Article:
The Turkistan Islamic Party is the other name for the East Turkistan Islamic Movement that considers China’s Xinjiang to be East Turkistan. Like most jihadi groups in Syria, their aim is to remove Assad’s secular government from power and replace it with strict Islamic rule. Their participation in the war, which has left nearly 400,000 people dead, comes at a time when the Chinese government is one of Assad’s strongest international backers. Along with Russia, China has used its veto power at the U.N. Security Council on several occasions to prevent the imposition of international sanctions against its Arab ally.

Beijing has blamed violence back at home and against Chinese targets around the world on Islamic militants with foreign connections seeking an independent state in Xinjiang. The government says some of them are fleeing the country to join the Jihad, although critics say the Uighurs are discriminated against and economically marginalized in their homeland and are merely seeking to escape repressive rule by the majority Han Chinese.

Abu Dardaa al-Shami, a member of the now-defunct extremist Jund al-Aqsa group, said the TIP has the best “Inghemasiyoun,” Arabic for “those who immerse themselves.” The Inghemasiyoun have been used by extremist groups such as IS and al-Qaida’s affiliate now known as Fatah al-Sham Front. Their role is to infiltrate their targets, unleash mayhem and fight to the death before a major ground offensive begins.

“They are the lions of ground offensives,” said al-Shami, who fought on several occasions alongside TIP fighters in northern Syria. Xie Xiaoyuan, China’s envoy to Syria, told reporters in November that the two countries have had normal military exchanges focused on humanitarian issues, although Chinese officials have repeatedly rejected the possibility of sending troops or weapons.

In the last year, however, Chinese and Syrian officials have begun holding regular, once-a-month high-level meetings to share intelligence o militant movements in Syria, according to a person familiar with the matter. He spoke on condition of anonymity because he was not allowed to reveal military secrets.

“These people not only fight alongside international terrorist forces in Syria, but also they will possibly return to China posing threat to China’s national security,” said Li Wei, terrorism expert at China Institutes of Contemporary International Relations and Director of the CICIR Institute of Security and Arms Control Studies.

Rami Abdurrahman who heads the Britain-based Syrian Observatory for Human Rights, said there are about 5,000 Chinese fighters in Syria, most of them with the TIP fighters in northern Syria who along with their families make about 20,000. Li, the terrorism expert, said Abdurrahman’s numbers are way too high, adding that he believes the number are about 300 Chinese fighters in Syria who brought with them about 700 family members.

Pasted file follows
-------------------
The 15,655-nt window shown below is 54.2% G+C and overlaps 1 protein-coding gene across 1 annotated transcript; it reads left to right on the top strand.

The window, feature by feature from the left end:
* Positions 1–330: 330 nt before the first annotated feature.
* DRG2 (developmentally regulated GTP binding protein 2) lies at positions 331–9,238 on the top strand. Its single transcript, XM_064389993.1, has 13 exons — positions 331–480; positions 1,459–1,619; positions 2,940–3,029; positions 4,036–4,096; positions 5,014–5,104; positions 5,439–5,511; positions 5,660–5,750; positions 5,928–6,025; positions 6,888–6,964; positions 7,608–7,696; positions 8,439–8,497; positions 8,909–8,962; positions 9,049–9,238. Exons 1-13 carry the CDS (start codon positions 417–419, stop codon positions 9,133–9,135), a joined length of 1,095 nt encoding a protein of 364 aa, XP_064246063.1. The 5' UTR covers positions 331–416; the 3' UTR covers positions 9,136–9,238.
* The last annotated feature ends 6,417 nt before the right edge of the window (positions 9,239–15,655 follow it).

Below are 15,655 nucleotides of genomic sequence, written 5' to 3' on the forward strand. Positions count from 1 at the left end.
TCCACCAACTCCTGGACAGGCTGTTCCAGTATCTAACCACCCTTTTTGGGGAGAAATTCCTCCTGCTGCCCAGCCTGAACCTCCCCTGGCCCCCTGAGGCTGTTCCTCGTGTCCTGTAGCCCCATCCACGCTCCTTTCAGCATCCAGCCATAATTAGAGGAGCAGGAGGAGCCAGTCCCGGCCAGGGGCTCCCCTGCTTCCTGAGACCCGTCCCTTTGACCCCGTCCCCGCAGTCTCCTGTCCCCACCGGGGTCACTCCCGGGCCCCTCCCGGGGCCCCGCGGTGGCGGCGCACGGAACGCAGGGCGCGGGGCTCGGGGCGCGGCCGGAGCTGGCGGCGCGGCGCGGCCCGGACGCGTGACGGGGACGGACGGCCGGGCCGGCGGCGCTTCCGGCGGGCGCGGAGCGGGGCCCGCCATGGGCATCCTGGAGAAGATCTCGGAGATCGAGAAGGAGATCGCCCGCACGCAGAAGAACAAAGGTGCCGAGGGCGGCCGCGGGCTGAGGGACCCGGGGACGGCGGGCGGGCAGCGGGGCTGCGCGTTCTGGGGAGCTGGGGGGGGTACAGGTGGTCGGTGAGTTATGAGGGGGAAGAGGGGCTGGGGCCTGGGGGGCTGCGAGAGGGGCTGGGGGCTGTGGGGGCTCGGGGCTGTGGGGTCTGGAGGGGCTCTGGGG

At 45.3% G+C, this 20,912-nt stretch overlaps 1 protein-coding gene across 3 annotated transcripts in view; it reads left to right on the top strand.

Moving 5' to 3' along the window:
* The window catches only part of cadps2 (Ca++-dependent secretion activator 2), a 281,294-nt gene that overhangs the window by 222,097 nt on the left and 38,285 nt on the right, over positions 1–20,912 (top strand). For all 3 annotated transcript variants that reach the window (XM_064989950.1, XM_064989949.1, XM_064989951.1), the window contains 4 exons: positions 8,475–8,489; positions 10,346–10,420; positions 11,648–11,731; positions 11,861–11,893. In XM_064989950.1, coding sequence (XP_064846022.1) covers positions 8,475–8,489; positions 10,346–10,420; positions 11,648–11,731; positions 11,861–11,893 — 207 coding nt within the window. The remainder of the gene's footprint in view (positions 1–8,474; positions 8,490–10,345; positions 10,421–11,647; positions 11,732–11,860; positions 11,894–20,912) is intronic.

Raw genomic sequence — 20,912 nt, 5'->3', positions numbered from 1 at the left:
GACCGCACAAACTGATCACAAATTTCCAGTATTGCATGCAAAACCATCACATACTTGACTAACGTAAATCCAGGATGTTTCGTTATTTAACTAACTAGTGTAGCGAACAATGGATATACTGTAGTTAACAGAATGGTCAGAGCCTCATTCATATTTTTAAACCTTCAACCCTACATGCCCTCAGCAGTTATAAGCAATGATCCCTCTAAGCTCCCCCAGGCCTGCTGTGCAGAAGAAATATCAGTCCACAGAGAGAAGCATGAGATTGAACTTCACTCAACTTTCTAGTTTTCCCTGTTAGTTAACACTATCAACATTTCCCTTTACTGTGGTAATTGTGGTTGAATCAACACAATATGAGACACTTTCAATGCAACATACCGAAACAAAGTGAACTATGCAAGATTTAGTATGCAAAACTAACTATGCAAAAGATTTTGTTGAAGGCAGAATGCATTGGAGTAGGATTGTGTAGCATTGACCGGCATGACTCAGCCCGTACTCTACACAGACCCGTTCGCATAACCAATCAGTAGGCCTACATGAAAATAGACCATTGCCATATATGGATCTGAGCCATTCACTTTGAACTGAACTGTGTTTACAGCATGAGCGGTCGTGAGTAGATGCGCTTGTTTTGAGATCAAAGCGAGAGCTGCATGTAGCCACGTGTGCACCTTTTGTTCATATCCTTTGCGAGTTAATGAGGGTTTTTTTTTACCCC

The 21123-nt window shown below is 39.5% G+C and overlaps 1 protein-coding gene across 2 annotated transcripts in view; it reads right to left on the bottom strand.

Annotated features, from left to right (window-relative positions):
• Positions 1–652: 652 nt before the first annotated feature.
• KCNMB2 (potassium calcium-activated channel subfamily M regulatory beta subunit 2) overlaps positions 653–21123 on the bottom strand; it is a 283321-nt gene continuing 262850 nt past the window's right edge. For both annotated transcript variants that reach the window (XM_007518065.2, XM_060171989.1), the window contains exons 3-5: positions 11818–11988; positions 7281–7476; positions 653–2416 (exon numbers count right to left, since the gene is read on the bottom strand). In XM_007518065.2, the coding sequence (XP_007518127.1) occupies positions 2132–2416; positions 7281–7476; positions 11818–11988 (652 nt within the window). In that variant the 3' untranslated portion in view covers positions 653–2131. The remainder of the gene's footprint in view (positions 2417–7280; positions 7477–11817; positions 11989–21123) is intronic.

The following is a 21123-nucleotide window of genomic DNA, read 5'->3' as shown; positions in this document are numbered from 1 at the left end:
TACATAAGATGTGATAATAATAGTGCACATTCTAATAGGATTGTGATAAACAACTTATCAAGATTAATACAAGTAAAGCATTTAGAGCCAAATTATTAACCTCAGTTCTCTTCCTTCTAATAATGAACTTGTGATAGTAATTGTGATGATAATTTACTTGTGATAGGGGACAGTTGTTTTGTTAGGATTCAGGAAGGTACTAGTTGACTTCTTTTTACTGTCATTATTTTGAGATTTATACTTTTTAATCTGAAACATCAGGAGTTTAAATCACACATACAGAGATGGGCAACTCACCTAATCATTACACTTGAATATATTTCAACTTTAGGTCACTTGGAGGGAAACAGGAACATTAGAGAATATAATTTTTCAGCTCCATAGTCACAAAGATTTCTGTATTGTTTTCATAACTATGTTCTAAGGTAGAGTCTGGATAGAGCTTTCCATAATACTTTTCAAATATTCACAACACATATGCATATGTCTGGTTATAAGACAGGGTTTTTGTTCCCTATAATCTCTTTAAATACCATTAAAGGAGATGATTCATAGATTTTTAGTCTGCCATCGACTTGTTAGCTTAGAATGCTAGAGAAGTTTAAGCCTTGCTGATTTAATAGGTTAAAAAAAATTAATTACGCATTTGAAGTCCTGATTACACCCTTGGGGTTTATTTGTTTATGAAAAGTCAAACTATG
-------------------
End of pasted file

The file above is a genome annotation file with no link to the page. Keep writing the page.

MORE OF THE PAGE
“As the control of the passage along the borders between Turkey and Syria is being tightened, it is becoming more difficult for them to smuggle into Syria,” Li said. Syrian opposition activists and pro-government media outlets say dozens of TIP fighters have carried out suicide attacks against government forces and their allies and for the past two years have led battles mostly in the north of the country.

The suicide attackers include one known as Shahid Allah al-Turkistani. He was shown in a video released by TIP taken from a drone of an attack in which he blew himself up in the vehicle he was driving near Aleppo late last year, allegedly killing dozens of pro-government gunmen.

In 2015, members of the group spearheaded an attack on the northwestern province of Idlib and captured the strategic town of Jisr al-Shughour on the edge of Assad’s stronghold of Latakia region. They reportedly damaged a church in the town and raised their black flag on top of it.

In late 2016, TIP was a main force to briefly break a government siege on the then rebel-held eastern parts of the northern city of Aleppo. The role of the Chinese jihadis in Syria was a topic that Assad spoke about last month in an interview with Chinese PHOENIX TV, saying “they know your country more than the others, so they can do more harm in your country than others.”

Unlike other rebel groups, TIP is a very secretive organization and they live among themselves, according to activists in northern Syria. They are active in parts of Idlib and in the strategic town of Jisr al-Shughour, as well as the Kurdish Mountains in the western province of Latakia.

Abdul-Hakim Ramadan, a doctor who was active in Idlib province, said one of his teams was trying to enter a northwestern village to vaccinate children when TIP fighters prevented them from entering, saying only Chinese can go into the area.

Ramadan said unlike other fighters who have come to Syria, the Chinese have not merged into local communities and the language has been a major barrier.

Shih reported from Beijing.